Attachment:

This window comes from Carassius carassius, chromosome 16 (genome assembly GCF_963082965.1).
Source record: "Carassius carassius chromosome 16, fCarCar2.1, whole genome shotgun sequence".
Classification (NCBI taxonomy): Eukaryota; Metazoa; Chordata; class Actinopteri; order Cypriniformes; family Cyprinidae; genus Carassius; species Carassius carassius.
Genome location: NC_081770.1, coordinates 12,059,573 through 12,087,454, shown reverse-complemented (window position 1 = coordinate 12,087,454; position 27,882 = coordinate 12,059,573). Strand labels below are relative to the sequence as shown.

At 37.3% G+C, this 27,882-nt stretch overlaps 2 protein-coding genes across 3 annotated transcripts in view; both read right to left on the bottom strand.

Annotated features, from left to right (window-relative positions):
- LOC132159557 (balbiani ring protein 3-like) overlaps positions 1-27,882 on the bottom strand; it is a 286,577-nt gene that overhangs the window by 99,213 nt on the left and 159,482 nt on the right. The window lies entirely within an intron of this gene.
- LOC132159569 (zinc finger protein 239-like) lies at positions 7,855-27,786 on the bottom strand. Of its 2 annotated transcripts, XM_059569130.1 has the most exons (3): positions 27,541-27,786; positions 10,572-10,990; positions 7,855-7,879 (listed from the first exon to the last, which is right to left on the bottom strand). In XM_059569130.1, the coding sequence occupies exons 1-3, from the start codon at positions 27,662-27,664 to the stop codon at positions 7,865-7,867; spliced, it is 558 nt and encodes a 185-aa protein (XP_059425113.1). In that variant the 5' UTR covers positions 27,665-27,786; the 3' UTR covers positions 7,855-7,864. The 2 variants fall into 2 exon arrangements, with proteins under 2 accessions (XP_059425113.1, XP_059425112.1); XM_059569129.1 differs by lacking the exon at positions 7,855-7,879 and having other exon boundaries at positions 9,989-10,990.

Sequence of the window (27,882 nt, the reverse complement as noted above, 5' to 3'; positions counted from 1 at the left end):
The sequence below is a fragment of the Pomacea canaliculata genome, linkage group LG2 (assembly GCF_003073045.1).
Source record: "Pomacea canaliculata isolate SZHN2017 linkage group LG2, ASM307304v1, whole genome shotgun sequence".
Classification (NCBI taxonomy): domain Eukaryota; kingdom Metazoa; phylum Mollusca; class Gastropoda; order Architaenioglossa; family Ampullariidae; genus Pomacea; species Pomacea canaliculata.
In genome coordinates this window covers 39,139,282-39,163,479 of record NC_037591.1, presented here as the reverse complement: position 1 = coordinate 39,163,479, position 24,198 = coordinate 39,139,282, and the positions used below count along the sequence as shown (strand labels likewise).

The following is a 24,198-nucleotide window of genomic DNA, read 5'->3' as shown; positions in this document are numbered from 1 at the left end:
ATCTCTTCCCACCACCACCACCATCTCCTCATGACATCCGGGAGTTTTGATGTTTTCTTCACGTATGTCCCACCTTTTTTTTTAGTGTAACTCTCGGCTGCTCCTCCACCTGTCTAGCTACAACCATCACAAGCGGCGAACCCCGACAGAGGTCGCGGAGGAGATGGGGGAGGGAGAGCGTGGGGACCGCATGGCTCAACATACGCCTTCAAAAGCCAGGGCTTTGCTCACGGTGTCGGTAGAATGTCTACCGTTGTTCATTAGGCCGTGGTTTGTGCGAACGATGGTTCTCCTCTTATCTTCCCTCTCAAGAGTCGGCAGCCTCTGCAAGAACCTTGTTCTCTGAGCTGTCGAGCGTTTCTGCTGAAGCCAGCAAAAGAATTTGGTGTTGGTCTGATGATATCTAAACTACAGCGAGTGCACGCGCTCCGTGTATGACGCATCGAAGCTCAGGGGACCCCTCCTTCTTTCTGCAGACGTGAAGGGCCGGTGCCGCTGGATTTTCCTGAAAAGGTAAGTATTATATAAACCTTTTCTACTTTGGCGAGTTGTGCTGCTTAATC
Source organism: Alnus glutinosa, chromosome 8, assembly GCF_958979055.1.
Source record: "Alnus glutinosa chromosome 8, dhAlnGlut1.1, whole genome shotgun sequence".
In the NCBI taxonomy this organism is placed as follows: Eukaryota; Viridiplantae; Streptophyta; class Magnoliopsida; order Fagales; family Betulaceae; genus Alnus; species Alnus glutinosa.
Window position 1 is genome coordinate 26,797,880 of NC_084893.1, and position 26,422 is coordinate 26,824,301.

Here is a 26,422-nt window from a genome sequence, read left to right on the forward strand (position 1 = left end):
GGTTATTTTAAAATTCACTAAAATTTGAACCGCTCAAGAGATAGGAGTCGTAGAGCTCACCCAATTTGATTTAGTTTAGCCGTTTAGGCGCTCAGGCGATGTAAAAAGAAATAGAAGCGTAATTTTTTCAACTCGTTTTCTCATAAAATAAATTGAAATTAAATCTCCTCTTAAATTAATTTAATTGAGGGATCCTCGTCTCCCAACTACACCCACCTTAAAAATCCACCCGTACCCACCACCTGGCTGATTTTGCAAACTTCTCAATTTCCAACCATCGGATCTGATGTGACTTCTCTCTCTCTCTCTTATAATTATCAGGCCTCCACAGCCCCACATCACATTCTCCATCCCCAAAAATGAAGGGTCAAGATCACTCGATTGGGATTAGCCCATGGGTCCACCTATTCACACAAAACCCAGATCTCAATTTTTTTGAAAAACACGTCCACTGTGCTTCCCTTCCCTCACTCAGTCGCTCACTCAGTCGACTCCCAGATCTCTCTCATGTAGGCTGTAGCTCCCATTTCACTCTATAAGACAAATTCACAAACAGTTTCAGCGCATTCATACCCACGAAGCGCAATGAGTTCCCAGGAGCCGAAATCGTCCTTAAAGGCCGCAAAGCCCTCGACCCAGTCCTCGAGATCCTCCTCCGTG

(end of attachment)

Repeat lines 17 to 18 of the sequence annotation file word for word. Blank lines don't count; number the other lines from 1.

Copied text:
Source record: "Alnus glutinosa chromosome 8, dhAlnGlut1.1, whole genome shotgun sequence".
In the NCBI taxonomy this organism is placed as follows: Eukaryota; Viridiplantae; Streptophyta; class Magnoliopsida; order Fagales; family Betulaceae; genus Alnus; species Alnus glutinosa.